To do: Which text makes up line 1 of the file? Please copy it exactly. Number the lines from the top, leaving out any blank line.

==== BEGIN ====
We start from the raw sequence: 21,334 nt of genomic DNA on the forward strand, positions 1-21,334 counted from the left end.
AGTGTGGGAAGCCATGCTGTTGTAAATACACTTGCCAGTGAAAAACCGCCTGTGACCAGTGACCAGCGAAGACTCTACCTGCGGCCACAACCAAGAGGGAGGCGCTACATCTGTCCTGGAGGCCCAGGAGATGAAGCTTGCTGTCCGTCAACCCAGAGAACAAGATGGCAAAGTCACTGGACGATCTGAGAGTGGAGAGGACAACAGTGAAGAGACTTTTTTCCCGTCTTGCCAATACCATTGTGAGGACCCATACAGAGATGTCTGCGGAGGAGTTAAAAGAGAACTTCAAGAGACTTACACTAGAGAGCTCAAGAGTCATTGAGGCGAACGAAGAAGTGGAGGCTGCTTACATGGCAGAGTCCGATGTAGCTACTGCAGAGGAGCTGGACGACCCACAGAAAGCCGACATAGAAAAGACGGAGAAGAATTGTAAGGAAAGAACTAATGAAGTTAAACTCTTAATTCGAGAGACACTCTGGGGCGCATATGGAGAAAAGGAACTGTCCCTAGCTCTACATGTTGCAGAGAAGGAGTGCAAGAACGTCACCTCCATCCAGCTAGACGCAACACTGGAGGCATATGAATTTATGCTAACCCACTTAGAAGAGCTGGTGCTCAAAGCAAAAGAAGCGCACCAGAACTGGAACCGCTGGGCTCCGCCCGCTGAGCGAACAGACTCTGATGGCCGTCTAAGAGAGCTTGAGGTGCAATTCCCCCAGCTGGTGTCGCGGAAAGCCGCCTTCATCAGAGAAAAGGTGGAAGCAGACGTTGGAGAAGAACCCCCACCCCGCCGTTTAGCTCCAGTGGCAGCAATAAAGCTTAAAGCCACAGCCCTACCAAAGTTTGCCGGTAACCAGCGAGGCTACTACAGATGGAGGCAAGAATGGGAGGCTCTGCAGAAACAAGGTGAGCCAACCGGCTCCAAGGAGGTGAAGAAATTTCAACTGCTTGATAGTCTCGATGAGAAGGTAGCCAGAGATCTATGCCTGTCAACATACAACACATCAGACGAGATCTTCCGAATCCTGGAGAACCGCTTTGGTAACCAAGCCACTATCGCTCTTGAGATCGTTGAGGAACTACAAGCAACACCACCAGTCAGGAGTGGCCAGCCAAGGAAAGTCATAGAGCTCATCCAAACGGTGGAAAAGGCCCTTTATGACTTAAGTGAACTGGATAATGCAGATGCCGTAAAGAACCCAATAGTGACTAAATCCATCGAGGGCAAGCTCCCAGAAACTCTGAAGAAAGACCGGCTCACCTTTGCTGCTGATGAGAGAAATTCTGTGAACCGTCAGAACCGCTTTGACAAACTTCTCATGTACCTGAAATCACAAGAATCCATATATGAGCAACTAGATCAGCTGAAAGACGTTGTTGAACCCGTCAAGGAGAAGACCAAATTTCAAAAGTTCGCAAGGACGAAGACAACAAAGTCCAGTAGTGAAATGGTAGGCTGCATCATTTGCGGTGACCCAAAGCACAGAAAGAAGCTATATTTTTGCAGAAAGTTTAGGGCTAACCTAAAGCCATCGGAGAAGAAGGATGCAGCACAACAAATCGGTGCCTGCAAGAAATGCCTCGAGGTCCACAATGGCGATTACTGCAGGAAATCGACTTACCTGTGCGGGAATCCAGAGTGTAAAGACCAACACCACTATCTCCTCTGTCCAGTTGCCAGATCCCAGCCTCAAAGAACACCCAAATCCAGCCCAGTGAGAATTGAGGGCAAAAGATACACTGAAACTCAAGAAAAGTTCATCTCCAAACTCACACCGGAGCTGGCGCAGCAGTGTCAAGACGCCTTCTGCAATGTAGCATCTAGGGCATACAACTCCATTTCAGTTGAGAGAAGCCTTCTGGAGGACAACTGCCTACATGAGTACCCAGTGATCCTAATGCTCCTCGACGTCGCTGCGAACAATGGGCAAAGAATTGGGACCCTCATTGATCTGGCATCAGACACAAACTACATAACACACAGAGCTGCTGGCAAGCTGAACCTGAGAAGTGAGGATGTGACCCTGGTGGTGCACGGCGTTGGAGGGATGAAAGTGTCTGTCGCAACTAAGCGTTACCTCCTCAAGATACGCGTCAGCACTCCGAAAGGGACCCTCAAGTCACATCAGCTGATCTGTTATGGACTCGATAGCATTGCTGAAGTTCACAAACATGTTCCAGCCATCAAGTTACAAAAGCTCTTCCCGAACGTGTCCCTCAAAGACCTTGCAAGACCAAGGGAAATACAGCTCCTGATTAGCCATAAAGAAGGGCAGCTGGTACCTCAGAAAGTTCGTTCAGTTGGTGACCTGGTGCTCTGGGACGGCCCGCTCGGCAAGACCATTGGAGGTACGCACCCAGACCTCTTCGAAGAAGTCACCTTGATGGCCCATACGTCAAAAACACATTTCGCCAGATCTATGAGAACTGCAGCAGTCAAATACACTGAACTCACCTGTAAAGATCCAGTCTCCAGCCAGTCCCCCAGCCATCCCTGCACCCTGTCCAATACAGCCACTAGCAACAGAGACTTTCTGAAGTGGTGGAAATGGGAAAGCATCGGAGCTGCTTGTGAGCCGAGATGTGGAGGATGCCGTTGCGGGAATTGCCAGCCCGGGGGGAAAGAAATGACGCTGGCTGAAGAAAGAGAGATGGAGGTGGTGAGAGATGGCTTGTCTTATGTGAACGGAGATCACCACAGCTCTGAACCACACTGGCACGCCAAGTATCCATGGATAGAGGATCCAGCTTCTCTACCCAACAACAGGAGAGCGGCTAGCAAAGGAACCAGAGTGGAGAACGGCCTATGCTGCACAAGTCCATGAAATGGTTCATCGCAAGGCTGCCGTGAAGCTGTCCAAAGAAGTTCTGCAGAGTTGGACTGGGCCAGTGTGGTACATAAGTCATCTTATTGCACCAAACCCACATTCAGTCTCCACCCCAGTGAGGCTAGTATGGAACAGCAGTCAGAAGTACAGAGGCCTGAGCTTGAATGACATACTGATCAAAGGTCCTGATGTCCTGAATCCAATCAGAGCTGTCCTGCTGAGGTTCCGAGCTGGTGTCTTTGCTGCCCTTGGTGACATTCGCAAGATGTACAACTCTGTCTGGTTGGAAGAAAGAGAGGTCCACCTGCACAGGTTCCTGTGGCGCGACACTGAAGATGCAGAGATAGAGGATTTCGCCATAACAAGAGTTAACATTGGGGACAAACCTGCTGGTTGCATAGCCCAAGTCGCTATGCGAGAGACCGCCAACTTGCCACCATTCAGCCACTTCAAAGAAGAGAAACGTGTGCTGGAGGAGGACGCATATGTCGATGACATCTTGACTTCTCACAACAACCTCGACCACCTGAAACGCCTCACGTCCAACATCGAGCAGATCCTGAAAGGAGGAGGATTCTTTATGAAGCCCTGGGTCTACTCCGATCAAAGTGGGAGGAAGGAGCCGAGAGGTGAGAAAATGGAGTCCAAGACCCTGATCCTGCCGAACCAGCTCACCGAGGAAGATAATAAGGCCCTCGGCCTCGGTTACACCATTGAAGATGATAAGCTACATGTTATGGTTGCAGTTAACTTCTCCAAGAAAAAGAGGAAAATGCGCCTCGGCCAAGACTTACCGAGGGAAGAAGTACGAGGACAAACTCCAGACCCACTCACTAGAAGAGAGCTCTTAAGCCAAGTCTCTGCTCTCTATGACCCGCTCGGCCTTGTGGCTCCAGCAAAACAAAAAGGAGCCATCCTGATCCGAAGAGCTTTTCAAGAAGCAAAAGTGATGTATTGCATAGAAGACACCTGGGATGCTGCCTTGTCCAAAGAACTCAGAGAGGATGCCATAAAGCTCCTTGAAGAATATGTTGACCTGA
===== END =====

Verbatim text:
We start from the raw sequence: 21,334 nt of genomic DNA on the forward strand, positions 1-21,334 counted from the left end.